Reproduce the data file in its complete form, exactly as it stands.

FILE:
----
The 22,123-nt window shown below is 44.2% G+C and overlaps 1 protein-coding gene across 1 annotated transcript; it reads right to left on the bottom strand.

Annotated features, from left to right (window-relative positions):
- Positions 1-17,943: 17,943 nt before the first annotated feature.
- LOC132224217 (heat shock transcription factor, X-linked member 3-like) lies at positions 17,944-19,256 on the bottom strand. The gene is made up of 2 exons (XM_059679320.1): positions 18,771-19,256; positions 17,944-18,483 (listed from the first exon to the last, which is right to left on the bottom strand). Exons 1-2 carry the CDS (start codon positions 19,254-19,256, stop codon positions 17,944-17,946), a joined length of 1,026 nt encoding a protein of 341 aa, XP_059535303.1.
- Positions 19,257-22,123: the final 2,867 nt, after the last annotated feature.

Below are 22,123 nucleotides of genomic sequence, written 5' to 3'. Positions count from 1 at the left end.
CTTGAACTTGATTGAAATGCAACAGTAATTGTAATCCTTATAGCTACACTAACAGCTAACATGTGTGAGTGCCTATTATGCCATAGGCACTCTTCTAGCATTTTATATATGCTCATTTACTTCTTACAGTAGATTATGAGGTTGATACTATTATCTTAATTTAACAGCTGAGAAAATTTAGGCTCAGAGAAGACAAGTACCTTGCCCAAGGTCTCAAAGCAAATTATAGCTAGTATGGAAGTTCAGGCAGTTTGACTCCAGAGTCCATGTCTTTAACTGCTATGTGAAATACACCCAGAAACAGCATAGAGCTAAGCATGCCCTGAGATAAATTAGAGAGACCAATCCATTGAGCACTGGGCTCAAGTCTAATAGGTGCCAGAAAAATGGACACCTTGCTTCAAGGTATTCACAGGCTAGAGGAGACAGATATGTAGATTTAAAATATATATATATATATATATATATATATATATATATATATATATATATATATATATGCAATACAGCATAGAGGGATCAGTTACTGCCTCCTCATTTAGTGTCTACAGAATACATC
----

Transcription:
The 22,123-nt window shown below is 44.2% G+C and overlaps 1 protein-coding gene across 1 annotated transcript; it reads right to left on the bottom strand.

Annotated features, from left to right (window-relative positions):
- Positions 1-17,943: 17,943 nt before the first annotated feature.
- LOC132224217 (heat shock transcription factor, X-linked member 3-like) lies at positions 17,944-19,256 on the bottom strand. The gene is made up of 2 exons (XM_059679320.1): positions 18,771-19,256; positions 17,944-18,483 (listed from the first exon to the last, which is right to left on the bottom strand). Exons 1-2 carry the CDS (start codon positions 19,254-19,256, stop codon positions 17,944-17,946), a joined length of 1,026 nt encoding a protein of 341 aa, XP_059535303.1.
- Positions 19,257-22,123: the final 2,867 nt, after the last annotated feature.

Below are 22,123 nucleotides of genomic sequence, written 5' to 3'. Positions count from 1 at the left end.
CTTGAACTTGATTGAAATGCAACAGTAATTGTAATCCTTATAGCTACACTAACAGCTAACATGTGTGAGTGCCTATTATGCCATAGGCACTCTTCTAGCATTTTATATATGCTCATTTACTTCTTACAGTAGATTATGAGGTTGATACTATTATCTTAATTTAACAGCTGAGAAAATTTAGGCTCAGAGAAGACAAGTACCTTGCCCAAGGTCTCAAAGCAAATTATAGCTAGTATGGAAGTTCAGGCAGTTTGACTCCAGAGTCCATGTCTTTAACTGCTATGTGAAATACACCCAGAAACAGCATAGAGCTAAGCATGCCCTGAGATAAATTAGAGAGACCAATCCATTGAGCACTGGGCTCAAGTCTAATAGGTGCCAGAAAAATGGACACCTTGCTTCAAGGTATTCACAGGCTAGAGGAGACAGATATGTAGATTTAAAATATATATATATATATATATATATATATATATATATATATATATATATATATATATGCAATACAGCATAGAGGGATCAGTTACTGCCTCCTCATTTAGTGTCTACAGAATACATC